Two full days passed and I didn’t screw anything up. People thank me for my hard work as I take off. Maybe I’m the one who should be thankful.

 

DAY 3

 

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It rains today, but I refuse to let it cloud my day.

Halfway through the week and my excitement is not yet dimmed. I have always found comfort in the rain. 
It so happens that I arrive once again on time, a great way to start my day and quite a miracle when it comes to me. I sit at my little cubicle like I’ve been working there for a lifetime, and start my previously set routine.
More people kindly ask me if I want a drink on their way to the kitchen, and I feel like if I don’t say yes, just this once, they are never going to stop asking.
I request a tea, but I express my dislike in the typical British tea by refusing milk and asking for extra sugar. I get quite some laughs at my indecisiveness to get either 3 or 4 sugars, and I end up burning my tongue from the first zip. Typical.
But soon, my day is looking up. Literally. As I successfully finish another task I am upgraded to join the Consumer PR team in the upper deck office. More people, more chatter and soon enough another completed task. I leave satisfied and excited to come back the next day. Another challenge awaits.
DAY 4
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The sky is restless this morning. Like my soul.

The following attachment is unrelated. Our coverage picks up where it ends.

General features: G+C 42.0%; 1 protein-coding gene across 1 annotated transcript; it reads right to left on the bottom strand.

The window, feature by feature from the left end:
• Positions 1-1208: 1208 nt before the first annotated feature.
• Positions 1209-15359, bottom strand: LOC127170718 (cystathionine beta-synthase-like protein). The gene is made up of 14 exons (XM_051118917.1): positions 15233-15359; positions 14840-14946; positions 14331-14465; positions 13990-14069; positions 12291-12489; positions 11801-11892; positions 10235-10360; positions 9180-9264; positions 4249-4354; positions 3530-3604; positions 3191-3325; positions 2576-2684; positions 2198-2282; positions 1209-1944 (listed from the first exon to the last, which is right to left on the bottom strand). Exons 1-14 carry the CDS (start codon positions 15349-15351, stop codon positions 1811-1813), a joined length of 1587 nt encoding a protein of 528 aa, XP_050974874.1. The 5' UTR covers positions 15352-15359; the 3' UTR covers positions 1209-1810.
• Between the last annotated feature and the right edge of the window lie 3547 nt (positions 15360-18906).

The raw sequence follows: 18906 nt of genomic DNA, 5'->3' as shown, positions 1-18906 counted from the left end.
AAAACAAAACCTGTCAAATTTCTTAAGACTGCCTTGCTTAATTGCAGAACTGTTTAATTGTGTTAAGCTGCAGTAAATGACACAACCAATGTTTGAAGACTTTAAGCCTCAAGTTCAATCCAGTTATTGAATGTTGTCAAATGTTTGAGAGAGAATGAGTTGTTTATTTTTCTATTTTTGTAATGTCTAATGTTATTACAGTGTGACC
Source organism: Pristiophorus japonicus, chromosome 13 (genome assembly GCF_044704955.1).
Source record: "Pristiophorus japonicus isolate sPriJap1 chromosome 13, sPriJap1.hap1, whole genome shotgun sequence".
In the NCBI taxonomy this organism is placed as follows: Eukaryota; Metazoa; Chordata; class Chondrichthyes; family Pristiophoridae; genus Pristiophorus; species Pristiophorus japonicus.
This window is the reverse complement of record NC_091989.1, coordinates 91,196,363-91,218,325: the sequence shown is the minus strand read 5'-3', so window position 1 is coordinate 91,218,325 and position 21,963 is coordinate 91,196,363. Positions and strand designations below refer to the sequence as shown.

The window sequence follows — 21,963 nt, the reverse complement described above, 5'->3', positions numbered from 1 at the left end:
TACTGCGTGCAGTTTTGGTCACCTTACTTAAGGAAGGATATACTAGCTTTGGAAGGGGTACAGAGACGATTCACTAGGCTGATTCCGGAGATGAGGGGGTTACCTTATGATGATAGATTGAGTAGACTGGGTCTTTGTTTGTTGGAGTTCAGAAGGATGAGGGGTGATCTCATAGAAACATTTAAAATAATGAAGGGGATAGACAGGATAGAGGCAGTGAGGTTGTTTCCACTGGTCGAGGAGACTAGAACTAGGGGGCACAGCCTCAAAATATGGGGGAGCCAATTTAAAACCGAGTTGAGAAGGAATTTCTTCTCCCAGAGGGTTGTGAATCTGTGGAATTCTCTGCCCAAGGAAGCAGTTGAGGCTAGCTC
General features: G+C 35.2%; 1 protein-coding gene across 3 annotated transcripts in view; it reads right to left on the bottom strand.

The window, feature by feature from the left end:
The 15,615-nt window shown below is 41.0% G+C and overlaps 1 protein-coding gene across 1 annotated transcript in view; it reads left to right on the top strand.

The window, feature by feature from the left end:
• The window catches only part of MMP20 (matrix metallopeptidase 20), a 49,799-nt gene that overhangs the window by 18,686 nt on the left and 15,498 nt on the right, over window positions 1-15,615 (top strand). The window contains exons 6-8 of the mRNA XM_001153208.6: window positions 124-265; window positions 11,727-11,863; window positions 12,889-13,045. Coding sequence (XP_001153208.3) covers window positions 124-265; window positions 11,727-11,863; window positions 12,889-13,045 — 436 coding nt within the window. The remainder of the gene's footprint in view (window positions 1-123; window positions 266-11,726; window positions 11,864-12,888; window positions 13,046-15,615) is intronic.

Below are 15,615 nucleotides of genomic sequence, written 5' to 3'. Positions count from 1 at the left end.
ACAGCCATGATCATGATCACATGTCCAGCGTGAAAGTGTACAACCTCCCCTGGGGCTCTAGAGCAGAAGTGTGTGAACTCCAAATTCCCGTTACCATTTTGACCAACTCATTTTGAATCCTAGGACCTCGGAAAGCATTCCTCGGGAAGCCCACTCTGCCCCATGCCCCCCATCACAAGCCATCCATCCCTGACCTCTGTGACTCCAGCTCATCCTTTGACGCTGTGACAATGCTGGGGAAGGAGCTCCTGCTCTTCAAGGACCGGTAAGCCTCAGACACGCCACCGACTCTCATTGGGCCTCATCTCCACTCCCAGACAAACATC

As I try once again to juggle my placement with my on-going lectures at University, I arrive at the office a bit later than usual.
But I already know what I have to do , so I get to it. Today I dabble is something that requires using more complex words and phrases. So as I go along with my writing, I keep one tab open for an online synonym bank. Resourceful as always, it’s the least I can be.
I wear a blazer today. Just to give people the illusion that I am a business woman. Just to delude myself that one day I could be.
By now people have pretty much asking me if I want another drink. I think they figured out I am some sort of vampire. Except I rarely, barely, ever drink anything.
Another day passes by. I’m learning without even noticing it.
DAY 5
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Today the sky is blue. Vivid blue. The kind of blue that makes you wonder where does it start, and where does it end.
As the receptionist buzzes me in, I fail to realise that it’s the last time I cross the doorstep of this particular house.
I’m back at my cubical downstairs for the day where I do some more research and write some more press releases. This may sound dull as you read it, but every new little project they give me is for a new client, related to a totally different industry, as I tackle subjects I have little knowledge on, but someone I still prevail.
It might be a stretch but even from this I gather a new life lesson. Because life doesn’t always prepare you for what’s to come. There is no way to know all the things you need to know about what you are going to inevitably face. But once you are up against a problem, an obstacle or any new situation, you find your way. Because you have to.
At the end of the day, and the week for that matter, I analyse my own performance and I wish I could’ve done only two things more often at my time spend here: ask for more feedback and get to know people better.
But I will skip over writing a conclusion for this post. Because I am as bad at conclusions  as I am at goodbyes.
What is one thing you have learnt this week? I would love to hear your conclusions in the comment section.